November 26, 2016
July 27, 2012
In many ways the image of Africa in the minds of Westerners has become a trope. The “Dark Continent,” eternal, and primal. Like many tropes the realized existence of this Africa is only within the imagination. The real Africa is far different. For there is no real Africa, there Africas. This truth is on my mind this week as two papers of great importance in understanding African genetic history finally saw the light of day. First, Dr. Joseph Pickrell et al. posted their preprint, The genetic prehistory of southern Africa, to arXiv. Second, out of the Tishkoff lab came Evolutionary History and Adaptation from High-Coverage Whole-Genome Sequences of Diverse African Hunter-Gatherers. Let me step aside here and observe a secondary, but non-trivial, detail. The former is an open access preprint. The second is a complete paper published in a relatively high impact journal, Cell, for which the paper itself does not seem typical or appropriate. This is fair enough, most people do not read journals front to back in this day. But unlike Dr. Joseph Pickrell’s paper the paper in Cell is paywalled, and from what I ...
June 10, 2011
In the post yesterday I reported what was generally known about the Horn of Africa, that its populations seem to lie between those of Sub-Saharan African and Eurasia genetically. This is totally reasonable as a function of geography, but there are also suggestions that this is not simply a function of isolation by distance (i.e., populations at position 0.5 on the interval 0.0 to 1.0 would presumably exhibit equal affinities in both directions due to gene flow). For example, you observe the almost total lack of “Bantu” genetic influence on the Semitic and Cushitic populations of the Horn of Africa, and the lack of Eurasian influence in groups to the south and west of the Horn except to some extent the Masai.
Tacking horizontally in terms of discipline, over the past few generations there has been a veritable cottage industry making the case for the recent origin of many ethno-linguistic populations through a process of cultural self-creation. Clearly there are many cases of this, some of them studied in depth by anthropologists (e.g., the shift from Dinka to Nuer identity). But there has been an unfortunate tendency to over-generalize ...
April 8, 2011
I recall years ago reading Spencer Wells discuss how important it was to sample “indigenous people”* before they were swallowed up by the cresting panmixia. Of course panmixia has to be conditioned on the fact that the vast majority of Han Chinese are stilling reproducing with other Han Chinese, and so forth. But it seems plausible to argue that the great agricultural Diasporas are only today swallowing up the residual of marginalized groups outside of the farming frontier. These populations which expanded from agricultural hearths over the Holocene may only be a shadow of the genetic variation which was once extant after the last Ice Age, as the thinly populated landscape was fractionated into endogamous networks as a matter of necessity rather than preference.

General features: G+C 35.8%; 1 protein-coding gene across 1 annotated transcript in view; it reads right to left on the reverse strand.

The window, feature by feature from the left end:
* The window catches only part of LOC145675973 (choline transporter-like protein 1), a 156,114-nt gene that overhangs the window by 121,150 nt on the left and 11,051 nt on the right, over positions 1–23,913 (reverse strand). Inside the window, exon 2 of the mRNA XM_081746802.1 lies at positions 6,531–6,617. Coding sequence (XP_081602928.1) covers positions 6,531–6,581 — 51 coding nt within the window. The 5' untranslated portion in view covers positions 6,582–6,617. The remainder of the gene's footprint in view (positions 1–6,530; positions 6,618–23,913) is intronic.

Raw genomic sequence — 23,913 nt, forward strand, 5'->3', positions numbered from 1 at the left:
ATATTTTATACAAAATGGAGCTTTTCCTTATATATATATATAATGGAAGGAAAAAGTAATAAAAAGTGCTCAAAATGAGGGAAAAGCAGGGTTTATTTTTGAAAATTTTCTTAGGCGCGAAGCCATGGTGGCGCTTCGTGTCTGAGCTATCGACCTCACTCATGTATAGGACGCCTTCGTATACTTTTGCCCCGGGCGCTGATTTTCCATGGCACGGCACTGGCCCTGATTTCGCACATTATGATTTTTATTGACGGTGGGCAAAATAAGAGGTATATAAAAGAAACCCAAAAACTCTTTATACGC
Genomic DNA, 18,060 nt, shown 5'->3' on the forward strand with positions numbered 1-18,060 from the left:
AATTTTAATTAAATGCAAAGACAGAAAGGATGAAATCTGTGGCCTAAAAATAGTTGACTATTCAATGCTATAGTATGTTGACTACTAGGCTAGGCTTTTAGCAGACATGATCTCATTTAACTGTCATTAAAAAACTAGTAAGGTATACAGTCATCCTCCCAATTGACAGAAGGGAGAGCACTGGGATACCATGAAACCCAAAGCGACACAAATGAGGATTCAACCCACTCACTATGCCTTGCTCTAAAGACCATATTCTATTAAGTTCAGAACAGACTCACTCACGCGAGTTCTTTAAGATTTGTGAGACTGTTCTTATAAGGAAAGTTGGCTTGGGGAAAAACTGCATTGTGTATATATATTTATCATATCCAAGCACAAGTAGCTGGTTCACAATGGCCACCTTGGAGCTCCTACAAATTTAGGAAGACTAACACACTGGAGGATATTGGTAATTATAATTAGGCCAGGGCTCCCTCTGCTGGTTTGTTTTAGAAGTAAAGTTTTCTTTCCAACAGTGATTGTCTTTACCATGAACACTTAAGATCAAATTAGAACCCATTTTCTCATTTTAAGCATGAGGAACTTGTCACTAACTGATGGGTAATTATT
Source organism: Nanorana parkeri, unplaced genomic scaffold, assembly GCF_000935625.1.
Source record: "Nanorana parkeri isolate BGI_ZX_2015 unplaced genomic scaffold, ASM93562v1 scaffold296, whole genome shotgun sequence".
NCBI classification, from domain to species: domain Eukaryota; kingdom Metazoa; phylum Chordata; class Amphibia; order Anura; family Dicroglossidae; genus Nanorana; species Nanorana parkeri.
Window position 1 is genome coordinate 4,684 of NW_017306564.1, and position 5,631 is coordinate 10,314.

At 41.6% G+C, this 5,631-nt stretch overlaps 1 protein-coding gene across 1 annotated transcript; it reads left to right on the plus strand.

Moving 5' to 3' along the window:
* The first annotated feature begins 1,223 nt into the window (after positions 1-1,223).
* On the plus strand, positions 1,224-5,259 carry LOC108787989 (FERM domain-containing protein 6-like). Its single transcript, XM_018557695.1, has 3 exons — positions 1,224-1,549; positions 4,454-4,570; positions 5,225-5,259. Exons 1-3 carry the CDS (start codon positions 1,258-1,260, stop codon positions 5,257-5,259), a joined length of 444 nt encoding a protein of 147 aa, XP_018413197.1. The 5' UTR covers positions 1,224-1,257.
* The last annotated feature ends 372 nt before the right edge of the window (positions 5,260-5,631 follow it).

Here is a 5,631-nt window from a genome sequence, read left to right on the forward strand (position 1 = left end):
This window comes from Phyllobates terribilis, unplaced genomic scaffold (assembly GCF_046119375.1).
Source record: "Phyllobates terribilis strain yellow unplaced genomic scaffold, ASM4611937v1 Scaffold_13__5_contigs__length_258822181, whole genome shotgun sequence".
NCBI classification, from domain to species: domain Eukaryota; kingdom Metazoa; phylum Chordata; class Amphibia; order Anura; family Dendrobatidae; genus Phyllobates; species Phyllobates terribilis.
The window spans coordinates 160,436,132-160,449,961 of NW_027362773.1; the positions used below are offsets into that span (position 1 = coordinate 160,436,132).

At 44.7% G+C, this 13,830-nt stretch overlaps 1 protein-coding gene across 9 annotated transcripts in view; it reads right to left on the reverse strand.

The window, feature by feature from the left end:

First, let’s recall that over the long term “effective population size” is defined by the harmonic mean. Concretely, a population of 1 billion can be far more genetically homogeneous than a population of 1,000, if, those 1 billion only recently expanded from far smaller populations. Imagine a toy example of two populations, A & B. They both begin in generation 1 with a population size ...
March 31, 2011
Image Credit: Mark Dingemanse
I recall years ago someone on the blog of Jonathan Edelstein, a soc.history.what-if alum as well, mentioning offhand that archaeologists had “debunked” the idea of the Bantu demographic expansion. Because, unfortunately, much of archaeology consists of ideologically contingent fashion it was certainly plausible to me that archaeologists had “debunked” the expansion of the Bantu peoples. But how to explain the clear linguistic uniformity of the Bantu dialects, from Xhosa of South Africa, up through Angola and Kenya, to Cameroon? One extreme model could be a sort of rapid cultural diffusion, perhaps mediated by a trivial demographic impact. The spread of English exhibits this hybrid dynamic. In some areas (e.g., Australia) there was a substantial, even dominant, English demographic migration coincident with the rise of Anglo culture. In other areas, such as Jamaica, by and large the crystallization of an Anglophone culture arose atop a different demographic substrate, which synthesized with the Anglo institutions (e.g., English language and Protestant religion). The United States could arguably be held up as a in-between case, with an English founding core population, around which there was an ...
February 8, 2011
The Lost History of Christianity: The Thousand-Year Golden Age of the Church in the Middle East, Africa, and Asia–and How It Died
Link to review: The view from somewhere smart.
February 4, 2011
Link to review: In the lands of the living God
Link to review: In the lands of the living God